I deliberately listened to The Wall the album, before watching The Wall the movie. I really wanted to experience it as an album first. And maybe it would be different if I didn’t know the movie existed, but to me, it sounds obvious that the album is just one part of something much bigger.
Usually when I write about an album, I’ll go into detail about a few key tracks that I think represent what’s good, what’s bad or what best encapsulates the album as a whole, but The Wall isn’t really about individual songs, or radio ready singles (even though you’ll still here a couple of these songs today on high rotation on classic rock radio stations).
It’s a story. And I don’t just mean it’s the story of the movie. It comes from a time when even if there wasn’t a tie in motion picture, a lot of bands saw their albums as a single entity, with the individual tracks working together and building on each other to create something bigger and more impressive than the sum of its parts.
I really wish I could think of a less wanky way to say this, but The Wall takes the listener on a journey. Even without paying attention to the lyrics, just the feel of the songs, the mood and energy is like a story with a distinct beginning, middle and end. It might take you to some weird places and you’ll finish somewhere nothing like where you started, but it feels like a very real, very organic process got you there.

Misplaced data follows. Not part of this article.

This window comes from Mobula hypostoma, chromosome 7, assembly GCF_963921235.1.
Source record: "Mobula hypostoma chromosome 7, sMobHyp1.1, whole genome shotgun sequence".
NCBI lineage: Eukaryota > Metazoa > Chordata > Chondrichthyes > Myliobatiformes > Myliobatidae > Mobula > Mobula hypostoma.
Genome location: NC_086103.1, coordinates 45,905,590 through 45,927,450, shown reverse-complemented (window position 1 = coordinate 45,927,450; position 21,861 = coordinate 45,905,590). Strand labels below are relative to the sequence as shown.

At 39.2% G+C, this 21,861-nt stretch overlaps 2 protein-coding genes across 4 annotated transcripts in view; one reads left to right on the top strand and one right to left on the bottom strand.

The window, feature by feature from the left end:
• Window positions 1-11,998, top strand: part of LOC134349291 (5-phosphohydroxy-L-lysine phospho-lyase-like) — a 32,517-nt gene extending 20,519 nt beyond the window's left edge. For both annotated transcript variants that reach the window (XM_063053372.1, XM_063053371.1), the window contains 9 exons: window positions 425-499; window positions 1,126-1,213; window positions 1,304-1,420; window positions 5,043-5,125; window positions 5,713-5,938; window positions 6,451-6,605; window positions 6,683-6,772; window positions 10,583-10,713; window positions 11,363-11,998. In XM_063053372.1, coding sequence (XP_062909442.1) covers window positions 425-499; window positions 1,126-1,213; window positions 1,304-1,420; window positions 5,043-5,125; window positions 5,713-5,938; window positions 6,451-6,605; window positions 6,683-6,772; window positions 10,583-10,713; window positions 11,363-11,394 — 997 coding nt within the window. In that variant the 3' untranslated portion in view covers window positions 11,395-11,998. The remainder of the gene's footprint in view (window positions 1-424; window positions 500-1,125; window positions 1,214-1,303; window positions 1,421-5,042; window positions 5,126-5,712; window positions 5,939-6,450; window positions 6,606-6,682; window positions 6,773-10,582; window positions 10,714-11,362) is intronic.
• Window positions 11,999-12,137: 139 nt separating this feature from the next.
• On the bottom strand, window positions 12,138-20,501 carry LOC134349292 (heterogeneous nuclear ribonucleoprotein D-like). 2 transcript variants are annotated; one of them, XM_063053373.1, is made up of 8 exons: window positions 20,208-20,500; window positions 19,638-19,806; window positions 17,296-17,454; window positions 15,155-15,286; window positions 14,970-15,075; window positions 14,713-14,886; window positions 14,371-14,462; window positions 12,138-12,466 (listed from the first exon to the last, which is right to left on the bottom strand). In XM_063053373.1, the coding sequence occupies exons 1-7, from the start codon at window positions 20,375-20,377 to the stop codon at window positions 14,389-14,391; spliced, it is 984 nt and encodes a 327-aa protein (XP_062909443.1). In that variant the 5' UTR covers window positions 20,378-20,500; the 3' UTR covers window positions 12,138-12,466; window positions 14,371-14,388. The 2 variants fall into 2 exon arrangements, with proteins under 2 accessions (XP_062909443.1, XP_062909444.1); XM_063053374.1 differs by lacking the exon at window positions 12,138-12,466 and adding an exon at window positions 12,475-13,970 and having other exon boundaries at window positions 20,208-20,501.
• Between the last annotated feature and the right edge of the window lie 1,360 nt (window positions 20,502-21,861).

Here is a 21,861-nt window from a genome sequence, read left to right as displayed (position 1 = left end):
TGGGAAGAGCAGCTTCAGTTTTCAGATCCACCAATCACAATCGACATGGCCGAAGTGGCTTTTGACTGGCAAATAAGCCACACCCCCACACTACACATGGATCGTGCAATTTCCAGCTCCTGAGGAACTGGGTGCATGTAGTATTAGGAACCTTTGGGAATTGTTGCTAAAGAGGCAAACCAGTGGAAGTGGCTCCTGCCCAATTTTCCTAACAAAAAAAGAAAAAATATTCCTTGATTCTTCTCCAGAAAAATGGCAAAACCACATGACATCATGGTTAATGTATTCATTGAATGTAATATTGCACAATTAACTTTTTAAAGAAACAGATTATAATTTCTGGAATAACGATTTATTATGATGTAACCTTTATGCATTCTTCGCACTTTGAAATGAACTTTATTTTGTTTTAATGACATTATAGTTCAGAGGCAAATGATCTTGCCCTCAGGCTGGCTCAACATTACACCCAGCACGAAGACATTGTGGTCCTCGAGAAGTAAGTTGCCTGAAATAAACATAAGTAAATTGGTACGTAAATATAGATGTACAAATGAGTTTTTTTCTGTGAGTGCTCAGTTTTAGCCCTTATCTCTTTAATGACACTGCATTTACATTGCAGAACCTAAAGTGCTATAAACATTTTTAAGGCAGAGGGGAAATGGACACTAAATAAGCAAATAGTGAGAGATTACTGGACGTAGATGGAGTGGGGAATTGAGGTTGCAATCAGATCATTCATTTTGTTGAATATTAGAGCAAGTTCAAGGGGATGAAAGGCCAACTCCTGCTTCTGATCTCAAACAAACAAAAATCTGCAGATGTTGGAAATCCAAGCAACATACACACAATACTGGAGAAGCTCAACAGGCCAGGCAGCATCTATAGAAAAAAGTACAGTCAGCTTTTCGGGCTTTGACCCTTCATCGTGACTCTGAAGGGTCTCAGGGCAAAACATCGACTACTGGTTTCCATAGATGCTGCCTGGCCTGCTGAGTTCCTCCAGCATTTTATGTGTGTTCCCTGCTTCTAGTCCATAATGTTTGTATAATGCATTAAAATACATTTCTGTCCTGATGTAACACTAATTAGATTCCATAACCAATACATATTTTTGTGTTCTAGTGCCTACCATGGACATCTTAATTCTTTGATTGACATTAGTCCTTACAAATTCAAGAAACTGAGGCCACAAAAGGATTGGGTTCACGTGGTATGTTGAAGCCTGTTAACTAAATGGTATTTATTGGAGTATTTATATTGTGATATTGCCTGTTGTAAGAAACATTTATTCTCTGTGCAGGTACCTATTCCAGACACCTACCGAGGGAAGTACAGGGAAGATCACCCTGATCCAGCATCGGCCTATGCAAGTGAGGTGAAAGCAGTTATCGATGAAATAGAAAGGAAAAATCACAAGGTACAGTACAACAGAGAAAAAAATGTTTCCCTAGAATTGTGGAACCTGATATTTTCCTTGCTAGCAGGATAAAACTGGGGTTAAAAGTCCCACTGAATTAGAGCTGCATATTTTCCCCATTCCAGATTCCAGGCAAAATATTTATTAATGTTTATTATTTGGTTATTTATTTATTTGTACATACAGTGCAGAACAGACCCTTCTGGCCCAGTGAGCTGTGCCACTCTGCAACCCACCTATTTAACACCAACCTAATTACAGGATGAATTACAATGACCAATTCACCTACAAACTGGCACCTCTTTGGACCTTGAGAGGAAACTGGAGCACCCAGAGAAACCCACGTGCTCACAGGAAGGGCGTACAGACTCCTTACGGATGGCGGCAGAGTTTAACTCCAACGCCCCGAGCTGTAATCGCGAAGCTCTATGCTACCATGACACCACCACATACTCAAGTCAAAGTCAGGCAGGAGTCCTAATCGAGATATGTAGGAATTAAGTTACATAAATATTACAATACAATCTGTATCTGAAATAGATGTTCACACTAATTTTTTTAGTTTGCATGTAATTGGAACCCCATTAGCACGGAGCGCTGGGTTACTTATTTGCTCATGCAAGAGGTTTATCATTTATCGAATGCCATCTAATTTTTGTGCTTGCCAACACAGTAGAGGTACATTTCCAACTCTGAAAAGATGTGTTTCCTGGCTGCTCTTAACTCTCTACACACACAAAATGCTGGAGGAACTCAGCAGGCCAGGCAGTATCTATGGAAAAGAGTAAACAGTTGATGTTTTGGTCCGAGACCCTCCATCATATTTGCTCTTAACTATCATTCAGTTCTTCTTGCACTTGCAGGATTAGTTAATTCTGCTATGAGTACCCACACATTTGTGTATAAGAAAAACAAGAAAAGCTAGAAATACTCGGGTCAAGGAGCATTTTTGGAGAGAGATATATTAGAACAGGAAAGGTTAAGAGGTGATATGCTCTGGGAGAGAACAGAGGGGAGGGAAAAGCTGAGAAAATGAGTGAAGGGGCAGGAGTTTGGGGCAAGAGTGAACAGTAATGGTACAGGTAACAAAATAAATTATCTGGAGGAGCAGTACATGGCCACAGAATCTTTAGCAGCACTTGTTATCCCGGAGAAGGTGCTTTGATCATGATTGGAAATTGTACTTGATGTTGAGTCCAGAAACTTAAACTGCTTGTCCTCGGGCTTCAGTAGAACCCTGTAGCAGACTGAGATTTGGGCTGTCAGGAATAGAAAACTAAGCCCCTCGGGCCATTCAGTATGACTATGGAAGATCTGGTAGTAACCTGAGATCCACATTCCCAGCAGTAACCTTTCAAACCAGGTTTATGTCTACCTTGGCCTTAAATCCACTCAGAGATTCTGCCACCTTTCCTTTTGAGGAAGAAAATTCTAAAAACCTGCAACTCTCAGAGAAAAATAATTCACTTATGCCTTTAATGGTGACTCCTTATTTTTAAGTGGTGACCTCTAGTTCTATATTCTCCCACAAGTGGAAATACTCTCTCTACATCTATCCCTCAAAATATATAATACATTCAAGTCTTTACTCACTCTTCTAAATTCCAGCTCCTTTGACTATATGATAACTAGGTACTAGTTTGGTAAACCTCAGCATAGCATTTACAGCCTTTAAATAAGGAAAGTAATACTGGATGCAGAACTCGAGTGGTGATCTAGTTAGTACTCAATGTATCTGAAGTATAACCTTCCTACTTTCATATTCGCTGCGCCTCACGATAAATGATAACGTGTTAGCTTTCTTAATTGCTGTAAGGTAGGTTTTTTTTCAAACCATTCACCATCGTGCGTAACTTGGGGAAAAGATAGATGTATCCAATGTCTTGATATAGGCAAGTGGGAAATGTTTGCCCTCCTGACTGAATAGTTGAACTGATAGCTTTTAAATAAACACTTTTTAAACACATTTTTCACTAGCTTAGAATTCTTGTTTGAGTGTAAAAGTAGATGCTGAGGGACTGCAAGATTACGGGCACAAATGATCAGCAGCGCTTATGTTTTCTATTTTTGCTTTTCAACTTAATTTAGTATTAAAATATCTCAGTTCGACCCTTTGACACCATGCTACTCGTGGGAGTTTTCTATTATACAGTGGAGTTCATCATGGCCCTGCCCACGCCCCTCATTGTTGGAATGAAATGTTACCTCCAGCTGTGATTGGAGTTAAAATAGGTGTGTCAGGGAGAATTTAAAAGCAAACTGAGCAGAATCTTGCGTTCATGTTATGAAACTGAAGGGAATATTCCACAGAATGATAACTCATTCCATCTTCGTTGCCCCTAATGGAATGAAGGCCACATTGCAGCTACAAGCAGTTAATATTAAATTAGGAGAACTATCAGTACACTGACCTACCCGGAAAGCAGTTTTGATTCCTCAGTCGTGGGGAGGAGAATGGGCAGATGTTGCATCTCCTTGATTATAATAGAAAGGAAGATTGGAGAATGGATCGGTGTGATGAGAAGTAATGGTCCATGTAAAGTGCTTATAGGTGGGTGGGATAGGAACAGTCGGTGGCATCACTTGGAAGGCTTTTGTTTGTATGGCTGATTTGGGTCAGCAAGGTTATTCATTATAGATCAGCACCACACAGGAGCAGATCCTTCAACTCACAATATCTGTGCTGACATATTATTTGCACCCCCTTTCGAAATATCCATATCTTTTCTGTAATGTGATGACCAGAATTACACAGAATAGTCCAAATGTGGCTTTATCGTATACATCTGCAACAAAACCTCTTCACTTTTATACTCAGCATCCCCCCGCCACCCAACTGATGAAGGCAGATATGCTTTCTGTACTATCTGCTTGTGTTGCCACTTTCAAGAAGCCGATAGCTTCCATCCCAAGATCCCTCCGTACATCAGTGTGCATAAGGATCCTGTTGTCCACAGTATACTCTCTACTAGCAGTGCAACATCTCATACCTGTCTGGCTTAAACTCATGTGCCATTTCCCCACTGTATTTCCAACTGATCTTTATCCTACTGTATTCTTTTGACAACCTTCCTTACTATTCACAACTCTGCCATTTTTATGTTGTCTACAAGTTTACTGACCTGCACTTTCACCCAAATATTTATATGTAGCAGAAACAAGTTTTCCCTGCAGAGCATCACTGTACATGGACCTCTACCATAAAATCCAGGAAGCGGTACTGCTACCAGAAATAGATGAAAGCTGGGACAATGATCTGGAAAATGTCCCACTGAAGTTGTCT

I know I haven’t really delved into any specific details about The Wall. First of all, as far as good and bad goes, it’s pretty much a universally accepted fact that The Wall is an undisputed piece of musical genius. And for me, it never came down to good or bad.
I don’t think The Wall has a single song I’ll listen to individually again just for the fun of it. But it has made me appreciate those classic rock radio standards l’ve heard dozens of times before. Within the context of the bigger picture, songs like Hey You, Comfortably Numb, Run Like Hell and of course, the various versions of Another Brick in the Wall, all have a totally fresh, new sound that I’ve never noticed before.
It’s dense, it’s intricate, it’s so precise that it really is amazing any band, even a band as accomplished as Pink Floyd, was able to pull off something as ambitious as The Wall.